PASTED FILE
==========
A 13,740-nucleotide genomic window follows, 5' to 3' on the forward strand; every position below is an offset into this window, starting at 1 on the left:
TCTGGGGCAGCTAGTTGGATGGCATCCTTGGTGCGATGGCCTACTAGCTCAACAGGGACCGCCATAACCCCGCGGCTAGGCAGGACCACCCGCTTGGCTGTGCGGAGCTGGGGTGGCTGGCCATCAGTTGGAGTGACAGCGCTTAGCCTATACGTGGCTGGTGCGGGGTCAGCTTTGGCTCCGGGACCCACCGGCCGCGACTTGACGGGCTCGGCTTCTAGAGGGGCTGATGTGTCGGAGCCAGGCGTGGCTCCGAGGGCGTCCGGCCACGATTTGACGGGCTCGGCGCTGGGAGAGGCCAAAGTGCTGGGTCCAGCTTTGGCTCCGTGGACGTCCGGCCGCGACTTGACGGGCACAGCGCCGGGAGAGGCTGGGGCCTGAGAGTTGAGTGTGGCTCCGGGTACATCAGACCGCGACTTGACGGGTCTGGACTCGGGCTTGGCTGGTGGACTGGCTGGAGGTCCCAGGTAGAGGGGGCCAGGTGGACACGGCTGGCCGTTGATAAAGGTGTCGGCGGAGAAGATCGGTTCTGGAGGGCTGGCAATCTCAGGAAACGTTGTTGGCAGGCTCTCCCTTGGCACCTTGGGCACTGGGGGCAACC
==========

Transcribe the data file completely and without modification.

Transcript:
A 13,740-nucleotide genomic window follows, 5' to 3' on the forward strand; every position below is an offset into this window, starting at 1 on the left:
TCTGGGGCAGCTAGTTGGATGGCATCCTTGGTGCGATGGCCTACTAGCTCAACAGGGACCGCCATAACCCCGCGGCTAGGCAGGACCACCCGCTTGGCTGTGCGGAGCTGGGGTGGCTGGCCATCAGTTGGAGTGACAGCGCTTAGCCTATACGTGGCTGGTGCGGGGTCAGCTTTGGCTCCGGGACCCACCGGCCGCGACTTGACGGGCTCGGCTTCTAGAGGGGCTGATGTGTCGGAGCCAGGCGTGGCTCCGAGGGCGTCCGGCCACGATTTGACGGGCTCGGCGCTGGGAGAGGCCAAAGTGCTGGGTCCAGCTTTGGCTCCGTGGACGTCCGGCCGCGACTTGACGGGCACAGCGCCGGGAGAGGCTGGGGCCTGAGAGTTGAGTGTGGCTCCGGGTACATCAGACCGCGACTTGACGGGTCTGGACTCGGGCTTGGCTGGTGGACTGGCTGGAGGTCCCAGGTAGAGGGGGCCAGGTGGACACGGCTGGCCGTTGATAAAGGTGTCGGCGGAGAAGATCGGTTCTGGAGGGCTGGCAATCTCAGGAAACGTTGTTGGCAGGCTCTCCCTTGGCACCTTGGGCACTGGGGGCAACC